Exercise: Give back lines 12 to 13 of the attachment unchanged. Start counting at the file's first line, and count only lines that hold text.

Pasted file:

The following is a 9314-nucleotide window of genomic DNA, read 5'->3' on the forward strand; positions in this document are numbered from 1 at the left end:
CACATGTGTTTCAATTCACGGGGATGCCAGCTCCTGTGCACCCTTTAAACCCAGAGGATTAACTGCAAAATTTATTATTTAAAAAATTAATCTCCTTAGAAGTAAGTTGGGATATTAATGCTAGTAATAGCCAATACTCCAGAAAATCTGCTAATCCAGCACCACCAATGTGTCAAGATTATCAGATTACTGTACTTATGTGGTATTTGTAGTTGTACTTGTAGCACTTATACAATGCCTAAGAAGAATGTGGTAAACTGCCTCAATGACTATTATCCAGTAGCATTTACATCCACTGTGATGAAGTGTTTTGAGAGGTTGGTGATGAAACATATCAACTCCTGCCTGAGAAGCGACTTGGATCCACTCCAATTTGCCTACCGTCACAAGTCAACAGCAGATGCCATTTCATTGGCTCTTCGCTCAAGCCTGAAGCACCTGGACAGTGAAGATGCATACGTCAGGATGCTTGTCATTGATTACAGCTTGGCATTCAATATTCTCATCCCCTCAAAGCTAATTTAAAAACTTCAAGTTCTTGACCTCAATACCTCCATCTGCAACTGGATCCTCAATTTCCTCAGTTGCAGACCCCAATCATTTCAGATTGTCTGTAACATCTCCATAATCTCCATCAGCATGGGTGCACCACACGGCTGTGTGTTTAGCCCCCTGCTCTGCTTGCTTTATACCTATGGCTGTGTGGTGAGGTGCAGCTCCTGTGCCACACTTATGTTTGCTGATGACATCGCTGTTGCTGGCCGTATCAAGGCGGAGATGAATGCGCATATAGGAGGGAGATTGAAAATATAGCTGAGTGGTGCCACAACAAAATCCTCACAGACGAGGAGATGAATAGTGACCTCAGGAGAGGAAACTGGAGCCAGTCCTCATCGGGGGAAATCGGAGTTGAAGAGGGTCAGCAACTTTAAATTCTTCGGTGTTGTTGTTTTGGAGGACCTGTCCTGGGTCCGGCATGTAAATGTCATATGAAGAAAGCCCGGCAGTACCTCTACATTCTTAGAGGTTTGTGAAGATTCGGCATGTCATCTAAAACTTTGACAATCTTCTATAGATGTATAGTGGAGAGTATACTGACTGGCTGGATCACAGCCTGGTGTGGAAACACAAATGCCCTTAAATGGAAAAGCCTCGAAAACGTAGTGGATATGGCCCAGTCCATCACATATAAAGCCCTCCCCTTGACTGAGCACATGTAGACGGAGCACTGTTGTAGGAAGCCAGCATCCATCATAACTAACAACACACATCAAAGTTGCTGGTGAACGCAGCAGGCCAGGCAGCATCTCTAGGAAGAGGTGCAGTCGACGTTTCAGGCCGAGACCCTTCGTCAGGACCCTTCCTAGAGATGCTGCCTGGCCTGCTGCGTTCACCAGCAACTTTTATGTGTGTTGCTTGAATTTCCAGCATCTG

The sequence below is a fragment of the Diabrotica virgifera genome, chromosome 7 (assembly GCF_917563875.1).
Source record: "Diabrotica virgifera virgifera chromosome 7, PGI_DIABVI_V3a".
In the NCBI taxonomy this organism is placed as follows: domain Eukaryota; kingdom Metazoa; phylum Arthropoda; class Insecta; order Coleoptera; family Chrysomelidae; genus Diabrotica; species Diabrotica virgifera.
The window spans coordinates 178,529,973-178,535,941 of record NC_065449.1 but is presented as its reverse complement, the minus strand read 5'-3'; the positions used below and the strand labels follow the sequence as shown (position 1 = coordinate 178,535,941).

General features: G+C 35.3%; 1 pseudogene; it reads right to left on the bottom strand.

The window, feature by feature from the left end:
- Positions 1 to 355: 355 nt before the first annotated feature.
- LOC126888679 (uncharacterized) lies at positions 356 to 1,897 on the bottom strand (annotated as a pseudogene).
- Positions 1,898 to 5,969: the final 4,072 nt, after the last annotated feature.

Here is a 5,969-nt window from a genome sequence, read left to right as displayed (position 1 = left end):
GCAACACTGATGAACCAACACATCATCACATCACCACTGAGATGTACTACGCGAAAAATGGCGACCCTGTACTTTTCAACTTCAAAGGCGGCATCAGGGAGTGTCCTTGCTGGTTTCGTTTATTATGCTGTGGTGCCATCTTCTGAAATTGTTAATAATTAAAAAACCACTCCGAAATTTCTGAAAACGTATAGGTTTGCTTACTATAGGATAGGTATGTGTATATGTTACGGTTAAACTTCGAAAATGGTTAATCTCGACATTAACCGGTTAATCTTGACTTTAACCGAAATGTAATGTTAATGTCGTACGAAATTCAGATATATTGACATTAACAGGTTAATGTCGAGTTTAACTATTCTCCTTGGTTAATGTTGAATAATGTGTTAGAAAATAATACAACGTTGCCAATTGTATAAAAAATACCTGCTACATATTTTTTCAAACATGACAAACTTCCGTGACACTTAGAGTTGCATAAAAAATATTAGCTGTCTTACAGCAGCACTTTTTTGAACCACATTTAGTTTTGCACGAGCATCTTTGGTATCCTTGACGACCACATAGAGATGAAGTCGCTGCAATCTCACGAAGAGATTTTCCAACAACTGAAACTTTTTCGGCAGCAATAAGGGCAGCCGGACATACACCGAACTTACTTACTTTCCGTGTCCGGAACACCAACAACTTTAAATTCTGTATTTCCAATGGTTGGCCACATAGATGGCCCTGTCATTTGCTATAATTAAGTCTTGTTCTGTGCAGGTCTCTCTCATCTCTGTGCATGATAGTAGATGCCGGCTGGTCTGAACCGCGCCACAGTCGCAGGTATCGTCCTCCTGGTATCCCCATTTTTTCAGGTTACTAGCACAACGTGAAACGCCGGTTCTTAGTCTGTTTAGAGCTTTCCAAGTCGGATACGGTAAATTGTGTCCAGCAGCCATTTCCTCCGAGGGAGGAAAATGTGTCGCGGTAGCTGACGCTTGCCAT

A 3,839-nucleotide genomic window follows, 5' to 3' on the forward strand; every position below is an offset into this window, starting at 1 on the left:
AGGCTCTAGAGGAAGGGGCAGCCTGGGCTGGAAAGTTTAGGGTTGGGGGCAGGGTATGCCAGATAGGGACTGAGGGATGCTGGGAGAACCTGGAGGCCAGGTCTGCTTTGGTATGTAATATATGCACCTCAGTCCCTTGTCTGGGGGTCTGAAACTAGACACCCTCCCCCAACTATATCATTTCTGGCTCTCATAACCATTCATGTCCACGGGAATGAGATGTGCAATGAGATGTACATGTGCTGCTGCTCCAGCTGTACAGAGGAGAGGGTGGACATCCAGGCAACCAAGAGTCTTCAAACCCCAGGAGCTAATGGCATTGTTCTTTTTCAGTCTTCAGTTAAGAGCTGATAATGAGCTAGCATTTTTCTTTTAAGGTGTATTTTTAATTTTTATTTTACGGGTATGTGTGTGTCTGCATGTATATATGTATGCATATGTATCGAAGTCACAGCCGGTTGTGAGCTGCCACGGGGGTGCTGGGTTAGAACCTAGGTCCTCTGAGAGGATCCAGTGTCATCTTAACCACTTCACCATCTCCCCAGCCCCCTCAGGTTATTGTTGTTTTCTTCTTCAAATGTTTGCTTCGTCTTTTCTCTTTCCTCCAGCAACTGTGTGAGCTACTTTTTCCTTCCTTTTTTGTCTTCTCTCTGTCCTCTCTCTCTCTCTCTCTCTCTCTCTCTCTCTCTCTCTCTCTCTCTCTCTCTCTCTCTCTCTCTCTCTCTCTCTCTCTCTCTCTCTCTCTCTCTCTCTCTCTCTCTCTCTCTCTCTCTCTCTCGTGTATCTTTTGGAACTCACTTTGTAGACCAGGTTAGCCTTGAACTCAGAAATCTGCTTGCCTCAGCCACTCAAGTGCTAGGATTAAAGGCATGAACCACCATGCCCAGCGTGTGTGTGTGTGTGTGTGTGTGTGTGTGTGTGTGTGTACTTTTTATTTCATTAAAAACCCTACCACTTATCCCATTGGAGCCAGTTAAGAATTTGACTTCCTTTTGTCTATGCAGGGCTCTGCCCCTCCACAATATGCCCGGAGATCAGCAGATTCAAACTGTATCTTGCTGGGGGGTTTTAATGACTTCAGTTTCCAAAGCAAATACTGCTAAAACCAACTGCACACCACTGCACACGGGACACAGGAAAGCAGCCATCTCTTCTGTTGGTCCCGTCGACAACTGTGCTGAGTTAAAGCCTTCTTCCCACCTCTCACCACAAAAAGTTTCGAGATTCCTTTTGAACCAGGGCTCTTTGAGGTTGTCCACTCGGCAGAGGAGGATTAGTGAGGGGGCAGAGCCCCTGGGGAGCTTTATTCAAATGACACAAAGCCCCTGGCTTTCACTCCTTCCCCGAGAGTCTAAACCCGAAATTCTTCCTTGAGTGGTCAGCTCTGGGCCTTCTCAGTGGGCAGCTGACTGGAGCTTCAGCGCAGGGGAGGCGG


Here is a 5,969-nt window from a genome sequence, read left to right as displayed (position 1 = left end):
GCAACACTGATGAACCAACACATCATCACATCACCACTGAGATGTACTACGCGAAAAATGGCGACCCTGTACTTTTCAACTTCAAAGGCGGCATCAGGGAGTGTCCTTGCTGGTTTCGTTTATTATGCTGTGGTGCCATCTTCTGAAATTGTTAATAATTAAAAAACCACTCCGAAATTTCTGAAAACGTATAGGTTTGCTTACTATAGGATAGGTATGTGTATATGTTACGGTTAAACTTCGAAAATGGTTAATCTCGACATTAACCGGTTAATCTTGACTTTAACCGAAATGTAATGTTAATGTCGTACGAAATTCAGATATATTGACATTAACAGGTTAATGTCGAGTTTAACTATTCTCCTTGGTTAATGTTGAATAATGTGTTAGAAAATAATACAACGTTGCCAATTGTATAAAAAATACCTGCTACATATTTTTTCAAACATGACAAACTTCCGTGACACTTAGAGTTGCATAAAAAATATTAGCTGTCTTACAGCAGCACTTTTTTGAACCACATTTAGTTTTGCACGAGCATCTTTGGTATCCTTGACGACCACATAGAGATGAAGTCGCTGCAATCTCACGAAGAGATTTTCCAACAACTGAAACTTTTTCGGCAGCAATAAGGGCAGCCGGACATACACCGAACTTACTTACTTTCCGTGTCCGGAACACCAACAACTTTAAATTCTGTATTTCCAATGGTTGGCCACATAGATGGCCCTGTCATTTGCTATAATTAAGTCTTGTTCTGTGCAGGTCTCTCTCATCTCTGTGCATGATAGTAGATGCCGGCTGGTCTGAACCGCGCCACAGTCGCAGGTATCGTCCTCCTGGTATCCCCATTTTTTCAGGTTACTAGCACAACGTGAAACGCCGGTTCTTAGTCTGTTTAGAGCTTTCCAAGTCGGATACGGTAAATTGTGTCCAGCAGCCATTTCCTCCGAGGGAGGAAAATGTGTCGCGGTAGCTGACGCTTGCCAT